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Biomolecular Dynamics and Function: A Study on Amino Acids and Enzymes

  • Author(s): Belsare, Saurabh;
  • Advisor(s): Head-Gordon, Teresa;
  • et al.

Proteins are biomolecules involved in cellular structure as well as function. These molecules are long chain polymers consisting of amino acids, which are organic compounds containing many different functional groups such as amine (−NH2) and carboxylic acids (−COOH). Actin proteins form part of the cellular structure, membrane proteins act as channels for transfer of ions, and enzymes catalyze critical cellular reactions. While structure is a well- appreciated determinant of function, the role of dynamics of proteins and solvent are less well studied. In my thesis work, I have studied the statistical fluctuations and dynamics of the basic amino acids in water and up to the full complexity of enzymes. The combination of experimental and computational techniques is a powerful combination for obtaining insight into dynamical events. I have used force-field based classical molecular dynamics simulations using an advanced polarizable force field to study the behaviour of these biomolecules in so- lution and have simulated experimental observables to understand conformational motions.

In the first part of my thesis, I have characterized the dynamical modes of a basic pro- tein unit - a single zwitterionic amino acid in solution - to make quantitative comparisons to the low frequency Terahertz (THz) absorption spectra. An analysis protocol for decom- posing the THz absorption spectrum has been previously developed for analyzing zwitterion simulations performed using ab-initio molecular dynamics (AIMD). In this work we extend the analysis method to simulations performed by force field molecular dynamics, which are computationally far less intensive, and setting the stage for decomposing the THz spectra for larger proteins that are not affordable by AIMD. We also show that the main impact of the solvation on the dynamical modes of zwitterions comes from the first solvation shell around the zwitterion only, and presence of waters further out does not affect the dynamics of these molecules significantly.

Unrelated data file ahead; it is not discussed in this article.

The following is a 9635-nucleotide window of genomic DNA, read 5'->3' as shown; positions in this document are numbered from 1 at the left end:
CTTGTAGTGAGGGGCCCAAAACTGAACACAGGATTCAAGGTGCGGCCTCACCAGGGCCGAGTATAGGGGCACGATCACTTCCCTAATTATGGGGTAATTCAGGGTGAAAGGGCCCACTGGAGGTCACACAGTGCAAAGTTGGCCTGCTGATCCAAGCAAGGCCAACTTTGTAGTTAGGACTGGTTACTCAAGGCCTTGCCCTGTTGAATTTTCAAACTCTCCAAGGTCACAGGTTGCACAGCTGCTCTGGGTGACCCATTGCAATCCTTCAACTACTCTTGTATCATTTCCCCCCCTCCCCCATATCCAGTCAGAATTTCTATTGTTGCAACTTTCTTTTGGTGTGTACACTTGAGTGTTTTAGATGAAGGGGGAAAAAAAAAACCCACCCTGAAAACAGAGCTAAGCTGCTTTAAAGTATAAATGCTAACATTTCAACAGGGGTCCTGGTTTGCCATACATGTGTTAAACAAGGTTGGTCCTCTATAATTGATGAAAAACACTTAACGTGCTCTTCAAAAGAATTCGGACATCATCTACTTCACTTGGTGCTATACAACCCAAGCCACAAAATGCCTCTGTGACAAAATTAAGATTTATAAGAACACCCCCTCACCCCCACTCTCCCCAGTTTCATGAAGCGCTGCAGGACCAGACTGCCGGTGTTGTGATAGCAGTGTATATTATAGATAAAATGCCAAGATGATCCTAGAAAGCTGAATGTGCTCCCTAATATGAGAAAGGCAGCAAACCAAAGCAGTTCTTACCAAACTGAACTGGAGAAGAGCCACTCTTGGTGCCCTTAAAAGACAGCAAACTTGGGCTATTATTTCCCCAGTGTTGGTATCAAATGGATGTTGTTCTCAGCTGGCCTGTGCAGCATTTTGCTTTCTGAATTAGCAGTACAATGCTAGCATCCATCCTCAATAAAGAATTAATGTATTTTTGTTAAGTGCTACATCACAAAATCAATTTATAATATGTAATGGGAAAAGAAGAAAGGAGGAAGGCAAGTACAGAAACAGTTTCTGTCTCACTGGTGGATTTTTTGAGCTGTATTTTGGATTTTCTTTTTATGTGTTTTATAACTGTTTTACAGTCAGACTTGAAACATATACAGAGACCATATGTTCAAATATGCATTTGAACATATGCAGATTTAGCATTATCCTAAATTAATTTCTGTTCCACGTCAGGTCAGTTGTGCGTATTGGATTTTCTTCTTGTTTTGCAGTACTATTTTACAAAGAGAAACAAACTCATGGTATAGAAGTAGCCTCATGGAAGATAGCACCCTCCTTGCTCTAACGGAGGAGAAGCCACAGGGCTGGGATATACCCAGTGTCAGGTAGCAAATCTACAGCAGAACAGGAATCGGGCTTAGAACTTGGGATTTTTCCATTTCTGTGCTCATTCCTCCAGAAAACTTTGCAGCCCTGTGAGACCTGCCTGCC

In the second part of my thesis work, I have explored the role of statistical fluctuations of solvation for artificial enzymes - which have poor activity - and have evaluated how the entropic features change upon mutation through laboratory directed evolution in which the enzymes show much greater activity. I have used two Kemp Eliminases (KE07 and KE70) and show that the active sites of these two enzymes have starkly contrasting interactions with solvent. KE07 incorporates the water into the active site to enhance the catalysis of the Kemp Elimination reaction while KE70 creates a strong hydrophobic pocket leading to the catalysis being driven entirely by the protein residues at the active site. Different entropic species of waters based on their vibrational dynamics are identified, and we observe varying behaviour of waters between mutants, as well as with the presence of the ligand.

In the final part of my thesis, I have looked at the dynamical correlations between residues in KE07 and have evaluated how the dynamical correlations change upon mutation through laboratory directed evolution. In particular, I have characterized the residue-residue inter- actions where we find that there is correlated motion between surface loops in KE07, which potentially could modulate access of the ligand to the active site of the enzyme; we observe that the binding of the ligand increases the correlation between the residues of the protein in the higher performing variants of the enzyme.

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